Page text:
Prostate motion and isocenter adjustment from ultrasound-based localization during delivery of radiation therapy

Albert Y.C. Fung, Charles A. Enke, Komanduri M. Ayyangar, Natarajan V. Raman, Weining Zhen, Robert B. Thompson, Sicong Li, Ramasamy M. Nehru, Sushakumari Pillai

Research output: Contribution to journalArticlepeer-review

34 Scopus citations


Purpose: To study prostate motion from 4,154 ultrasound alignment fractions on 130 prostate patients treated with conformal radiotherapy or intensity-modulated radiation therapy at the University of Nebraska Medical Center. Methods and Materials: Each prostate patient was immobilized in a vacuum cradle. Daily treatment was verified by ultrasound scan after laser setup with skin marks and before radiation delivery by the same physician responsible for anatomic delineation during planning. Directional statistics were employed to test the significance of shift directions. Results: Polar histograms showed the prevalence of prostate motion in superior-posterior directions. The average direction was about 27° from the superior axis. The average changes of prostate position in superior to inferior (SI), anterior-posterior (AP), and left to right (LR) directions and in radial distance were 0.25, -0.13, 0.03, and 0.92, cm respectively. Our data indicated that prostate motion was not patient specific, and its average magnitude remained virtually unchanged over time. Recommended planning target volume (PTV) margins for use without ultrasound localization were 0.90 cm in SI, 1.02 cm in AP, and 0.80 cm in LR directions. Conclusion: Ultrasound localization revealed a predominance of prostate shift from planning position in the superior-posterior direction, with an average closer to the superior axis. The motion data provides recommended margins for PTV.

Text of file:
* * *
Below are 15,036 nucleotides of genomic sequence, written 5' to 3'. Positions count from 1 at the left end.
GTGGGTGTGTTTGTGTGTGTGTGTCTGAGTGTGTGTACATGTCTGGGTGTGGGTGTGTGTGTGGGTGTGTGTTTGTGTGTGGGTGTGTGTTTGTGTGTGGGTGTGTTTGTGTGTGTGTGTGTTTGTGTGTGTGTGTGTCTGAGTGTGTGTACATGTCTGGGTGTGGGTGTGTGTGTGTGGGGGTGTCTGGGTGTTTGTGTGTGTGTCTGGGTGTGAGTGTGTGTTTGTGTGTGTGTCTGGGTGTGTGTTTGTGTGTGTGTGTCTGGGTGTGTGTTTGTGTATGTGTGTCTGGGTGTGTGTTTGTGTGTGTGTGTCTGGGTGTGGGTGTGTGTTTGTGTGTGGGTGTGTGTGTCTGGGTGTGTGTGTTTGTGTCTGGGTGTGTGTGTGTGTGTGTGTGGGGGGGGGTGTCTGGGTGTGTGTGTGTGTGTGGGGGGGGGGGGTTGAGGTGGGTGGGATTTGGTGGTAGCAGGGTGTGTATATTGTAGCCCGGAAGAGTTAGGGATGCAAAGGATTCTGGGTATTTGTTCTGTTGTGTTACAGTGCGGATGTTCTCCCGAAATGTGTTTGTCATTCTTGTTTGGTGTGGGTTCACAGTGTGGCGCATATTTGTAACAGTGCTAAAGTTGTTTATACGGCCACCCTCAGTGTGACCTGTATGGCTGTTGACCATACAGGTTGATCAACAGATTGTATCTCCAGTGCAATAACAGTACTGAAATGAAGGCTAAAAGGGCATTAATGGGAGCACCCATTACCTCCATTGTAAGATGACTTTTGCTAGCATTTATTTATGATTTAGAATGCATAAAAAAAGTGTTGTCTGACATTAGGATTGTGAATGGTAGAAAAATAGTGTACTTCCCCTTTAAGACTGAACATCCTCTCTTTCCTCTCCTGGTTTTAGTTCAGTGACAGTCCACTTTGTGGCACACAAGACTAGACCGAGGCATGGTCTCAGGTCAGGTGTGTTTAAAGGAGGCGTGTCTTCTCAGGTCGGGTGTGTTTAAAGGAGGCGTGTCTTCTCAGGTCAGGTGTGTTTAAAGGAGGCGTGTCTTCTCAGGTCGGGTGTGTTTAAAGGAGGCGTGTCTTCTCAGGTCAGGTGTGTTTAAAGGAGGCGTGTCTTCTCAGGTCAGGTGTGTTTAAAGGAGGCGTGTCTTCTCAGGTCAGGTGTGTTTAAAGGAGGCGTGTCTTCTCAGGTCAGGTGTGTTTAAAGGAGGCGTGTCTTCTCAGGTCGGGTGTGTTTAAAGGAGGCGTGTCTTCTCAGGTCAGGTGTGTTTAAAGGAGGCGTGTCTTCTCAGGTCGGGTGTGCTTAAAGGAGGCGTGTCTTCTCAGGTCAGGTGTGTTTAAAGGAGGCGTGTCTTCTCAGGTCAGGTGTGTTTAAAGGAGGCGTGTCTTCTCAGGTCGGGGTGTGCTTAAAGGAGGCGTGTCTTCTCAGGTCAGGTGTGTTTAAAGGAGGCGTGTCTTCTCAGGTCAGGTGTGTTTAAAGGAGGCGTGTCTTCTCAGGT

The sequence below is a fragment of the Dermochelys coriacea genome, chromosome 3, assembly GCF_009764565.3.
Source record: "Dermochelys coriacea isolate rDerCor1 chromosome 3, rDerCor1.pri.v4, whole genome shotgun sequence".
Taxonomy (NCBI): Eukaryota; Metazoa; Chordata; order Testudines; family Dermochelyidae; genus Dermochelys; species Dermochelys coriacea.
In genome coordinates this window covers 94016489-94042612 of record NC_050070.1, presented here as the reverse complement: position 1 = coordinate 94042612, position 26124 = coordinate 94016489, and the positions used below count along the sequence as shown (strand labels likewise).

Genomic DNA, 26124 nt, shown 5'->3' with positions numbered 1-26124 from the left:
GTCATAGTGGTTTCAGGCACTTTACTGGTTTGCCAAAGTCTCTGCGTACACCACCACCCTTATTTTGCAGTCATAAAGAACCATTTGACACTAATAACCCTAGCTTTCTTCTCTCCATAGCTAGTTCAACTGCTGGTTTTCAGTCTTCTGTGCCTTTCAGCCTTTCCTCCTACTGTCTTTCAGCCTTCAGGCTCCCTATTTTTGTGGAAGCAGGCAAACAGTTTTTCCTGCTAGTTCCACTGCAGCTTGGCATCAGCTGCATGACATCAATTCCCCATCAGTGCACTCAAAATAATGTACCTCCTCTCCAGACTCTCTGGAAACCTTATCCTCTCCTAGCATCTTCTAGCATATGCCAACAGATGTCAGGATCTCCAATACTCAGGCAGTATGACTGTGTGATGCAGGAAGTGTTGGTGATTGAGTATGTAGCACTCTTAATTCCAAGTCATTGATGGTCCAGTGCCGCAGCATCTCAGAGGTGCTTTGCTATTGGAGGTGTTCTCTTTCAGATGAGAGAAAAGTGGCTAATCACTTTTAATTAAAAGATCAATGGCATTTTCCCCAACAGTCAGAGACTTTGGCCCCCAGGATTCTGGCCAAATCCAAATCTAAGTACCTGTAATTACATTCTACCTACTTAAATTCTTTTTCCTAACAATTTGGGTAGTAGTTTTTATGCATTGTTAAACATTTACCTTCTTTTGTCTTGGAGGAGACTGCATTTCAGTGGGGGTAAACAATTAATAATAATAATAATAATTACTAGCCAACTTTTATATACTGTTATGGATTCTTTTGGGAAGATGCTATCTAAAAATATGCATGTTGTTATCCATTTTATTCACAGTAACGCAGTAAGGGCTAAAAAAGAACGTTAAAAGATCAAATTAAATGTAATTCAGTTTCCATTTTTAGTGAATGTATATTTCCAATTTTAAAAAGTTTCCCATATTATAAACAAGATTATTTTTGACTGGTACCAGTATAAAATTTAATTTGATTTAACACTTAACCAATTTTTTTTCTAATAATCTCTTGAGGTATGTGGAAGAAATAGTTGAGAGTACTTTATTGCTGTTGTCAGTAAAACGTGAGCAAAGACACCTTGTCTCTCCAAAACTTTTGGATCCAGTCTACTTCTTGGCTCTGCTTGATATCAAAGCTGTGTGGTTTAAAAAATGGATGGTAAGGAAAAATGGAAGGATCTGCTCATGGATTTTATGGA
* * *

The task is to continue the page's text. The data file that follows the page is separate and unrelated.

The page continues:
Original languageEnglish (US)
Pages (from-to)984-992
Number of pages9
JournalInternational Journal of Radiation Oncology Biology Physics
Issue number4
StatePublished - Mar 15 2005
Externally publishedYes


  • Adjuvant
  • Isocenter
  • Localization
  • Motion
  • Prostate
  • Ultrasound

ASJC Scopus subject areas

  • Radiation
  • Oncology
  • Radiology Nuclear Medicine and imaging
  • Cancer Research


Dive into the research topics of 'Prostate motion and isocenter adjustment from ultrasound-based localization during delivery of radiation therapy'. Together they form a unique fingerprint.

Cite this